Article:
Axial length measurement – a clinical necessity?

Most eye care practitioners don’t routinely measure axial length in clinical practice, mainly due to lack of access to the instrumentation and its expense. This is not the only reason, though, that axial length (AXL) measurement is a bit of a problematic measure for gauging myopia management success in a clinical setting.

When I was leading the authorship of the International Myopia Institute Clinical Management Guidelines, due for publication in early 2019, there was much debate about whether axial length measurement should be written in as a clinical necessity. There is no doubt that it is a necessity for a clinical trial or study of myopia management efficacy – without this data, we simply cannot judge the efficacy of a potential treatment, and how this matches (or mismatches) with refractive control efficacy. However, as a clinical gauge of success axial length measurement is currently a bit problematic. As I wrote during the 2017 International Myopia Conference, Don Mutti and colleagues had analysed the CLEERE data and noted that normal axial elongation during emmetropization is about 0.1mm per year – a bit more for younger children, and a bit less for older children.1 More recently, at the 2018 American Academy of Optometry meeting, Noel Brennan presented the first meta-analysis of axial length which indicated that Asian children show around 40% more axial elongation than Caucasian children,2 which is in line with the meta-analysis of myopic refractive progression published in 2012.3

All of this means that AXL measurement is currently an uncertain diagnostic criteria for the individual myope. In the IMI Clinical Management Guidelines, we settled on including axial length measurement as a ‘standard procedure’ but with the caveat that there is currently no established criteria for normal or accelerated axial elongation in a given individual.

AXL - absolute and repeated measures

As an absolute measure, I find AXL a useful disease risk indicator for adult myopes, and a useful indicator for urgency of a myopia control strategy in kids, with 26mm being the apparent delineation from the literature.4 If an adult’s AXL is over 26mm, I will perform a fundus examination through dilated pupils more regularly, as well as OCT to check the macula. Just recently, I saw a -2.00D, 11 year old with 26.1mm AXL. I’m much more concerned about his progression than the -4.00D 11 year old with 24.5mm AXL.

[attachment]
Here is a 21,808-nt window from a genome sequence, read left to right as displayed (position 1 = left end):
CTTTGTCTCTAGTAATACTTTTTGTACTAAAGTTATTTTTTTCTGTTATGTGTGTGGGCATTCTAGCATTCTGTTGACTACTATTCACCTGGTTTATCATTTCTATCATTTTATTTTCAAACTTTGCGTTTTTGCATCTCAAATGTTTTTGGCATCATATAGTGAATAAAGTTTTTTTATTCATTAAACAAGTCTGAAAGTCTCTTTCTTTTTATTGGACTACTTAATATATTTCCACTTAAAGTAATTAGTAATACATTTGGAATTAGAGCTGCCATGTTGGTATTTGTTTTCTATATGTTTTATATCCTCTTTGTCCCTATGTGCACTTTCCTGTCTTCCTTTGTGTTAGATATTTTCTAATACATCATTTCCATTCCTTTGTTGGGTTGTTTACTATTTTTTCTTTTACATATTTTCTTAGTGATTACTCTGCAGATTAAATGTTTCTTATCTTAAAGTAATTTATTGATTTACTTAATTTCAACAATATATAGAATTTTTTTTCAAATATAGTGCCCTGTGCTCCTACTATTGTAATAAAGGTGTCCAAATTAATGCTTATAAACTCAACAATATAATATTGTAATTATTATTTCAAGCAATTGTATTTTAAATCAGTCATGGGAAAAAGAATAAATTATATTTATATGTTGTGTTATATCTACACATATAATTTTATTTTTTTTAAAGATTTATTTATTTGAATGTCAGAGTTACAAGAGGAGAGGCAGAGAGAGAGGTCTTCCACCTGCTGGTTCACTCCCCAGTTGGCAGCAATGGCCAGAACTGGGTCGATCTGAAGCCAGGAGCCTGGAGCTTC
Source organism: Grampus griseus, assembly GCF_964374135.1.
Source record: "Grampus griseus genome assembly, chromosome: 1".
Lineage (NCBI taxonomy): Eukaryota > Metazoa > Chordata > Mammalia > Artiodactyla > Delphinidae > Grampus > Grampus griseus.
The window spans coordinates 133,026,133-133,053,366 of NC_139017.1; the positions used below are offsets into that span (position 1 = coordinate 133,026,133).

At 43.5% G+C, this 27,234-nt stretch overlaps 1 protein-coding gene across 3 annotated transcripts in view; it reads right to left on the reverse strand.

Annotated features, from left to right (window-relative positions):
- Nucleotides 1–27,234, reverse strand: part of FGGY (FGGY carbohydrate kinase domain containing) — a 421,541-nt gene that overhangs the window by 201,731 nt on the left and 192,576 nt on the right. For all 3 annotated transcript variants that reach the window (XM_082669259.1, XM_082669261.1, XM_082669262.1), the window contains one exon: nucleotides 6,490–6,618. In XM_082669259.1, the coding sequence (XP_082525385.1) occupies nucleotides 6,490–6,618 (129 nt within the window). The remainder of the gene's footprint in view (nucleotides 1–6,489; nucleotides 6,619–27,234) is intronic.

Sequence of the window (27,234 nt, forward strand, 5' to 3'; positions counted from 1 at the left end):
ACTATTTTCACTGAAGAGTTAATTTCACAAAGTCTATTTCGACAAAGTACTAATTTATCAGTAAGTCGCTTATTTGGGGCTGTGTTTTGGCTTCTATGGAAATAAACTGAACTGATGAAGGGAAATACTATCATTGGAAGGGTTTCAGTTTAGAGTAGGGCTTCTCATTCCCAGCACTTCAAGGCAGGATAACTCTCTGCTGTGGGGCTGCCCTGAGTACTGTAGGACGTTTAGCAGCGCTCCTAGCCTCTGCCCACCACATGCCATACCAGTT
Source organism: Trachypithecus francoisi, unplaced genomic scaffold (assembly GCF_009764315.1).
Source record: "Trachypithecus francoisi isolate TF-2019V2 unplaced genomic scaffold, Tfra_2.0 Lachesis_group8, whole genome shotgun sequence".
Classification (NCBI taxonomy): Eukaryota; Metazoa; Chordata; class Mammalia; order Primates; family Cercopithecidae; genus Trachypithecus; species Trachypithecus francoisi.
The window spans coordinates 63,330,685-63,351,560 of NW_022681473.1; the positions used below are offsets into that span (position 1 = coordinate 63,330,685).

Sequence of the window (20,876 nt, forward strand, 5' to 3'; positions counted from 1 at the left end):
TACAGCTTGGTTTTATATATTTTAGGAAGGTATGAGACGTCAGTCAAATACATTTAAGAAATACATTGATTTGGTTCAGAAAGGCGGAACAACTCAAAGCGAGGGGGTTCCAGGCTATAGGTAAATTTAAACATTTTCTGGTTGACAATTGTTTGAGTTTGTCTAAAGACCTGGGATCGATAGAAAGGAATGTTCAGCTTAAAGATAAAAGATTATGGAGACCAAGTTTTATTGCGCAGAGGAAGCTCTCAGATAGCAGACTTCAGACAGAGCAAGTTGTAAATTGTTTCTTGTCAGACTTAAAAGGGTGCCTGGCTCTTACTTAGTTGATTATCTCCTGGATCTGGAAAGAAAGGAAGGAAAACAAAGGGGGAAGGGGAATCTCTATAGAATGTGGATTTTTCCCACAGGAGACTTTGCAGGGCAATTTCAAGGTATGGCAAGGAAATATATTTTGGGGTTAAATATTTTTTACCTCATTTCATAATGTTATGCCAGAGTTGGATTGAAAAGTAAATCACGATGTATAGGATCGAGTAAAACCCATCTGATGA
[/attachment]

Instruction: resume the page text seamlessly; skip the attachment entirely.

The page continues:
As a clinical diagnostic factor for repeated measurement, though, things aren’t that simple yet. I’ve been measuring AXL in practice for a few years, but will look at the child’s refractive outcomes before explaining these results to parents – I’m simply not sure how to judge the individual’s progression based on comparative AXL measures. At this point in time, we don’t quite know what constitutes normal or accelerated AXL growth in a child from visit to visit – it appears to depend on age, ethnicity and refractive state. We’re starting to get some indication of this from research, but don’t yet have the ‘growth charts’ to make this a reliable diagnostic monitoring measure in practice.

Think of all of the percentile growth charts in children’s health management – whether in utero or in childhood, their height and weight by age. In future, I hope we’ll have the same for AXL – growth charts of normal emmetropization which take into account age, refractive and ethnicity variations. Early adopter clinicians are already measuring AXL routinely, and a wealth of clinical data will help to inform the establishment of ‘norms’. So while currently a little bit complicated as a repeated clinical measure, in a myopia control scientific study there’s no doubt that relative measurement of AXL is gold standard and we shouldn’t expect anything less.

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About Kate

Dr Kate Gifford is a clinical optometrist, researcher, peer educator and professional leader from Brisbane, Australia, and a co-founder of Myopia Profile.

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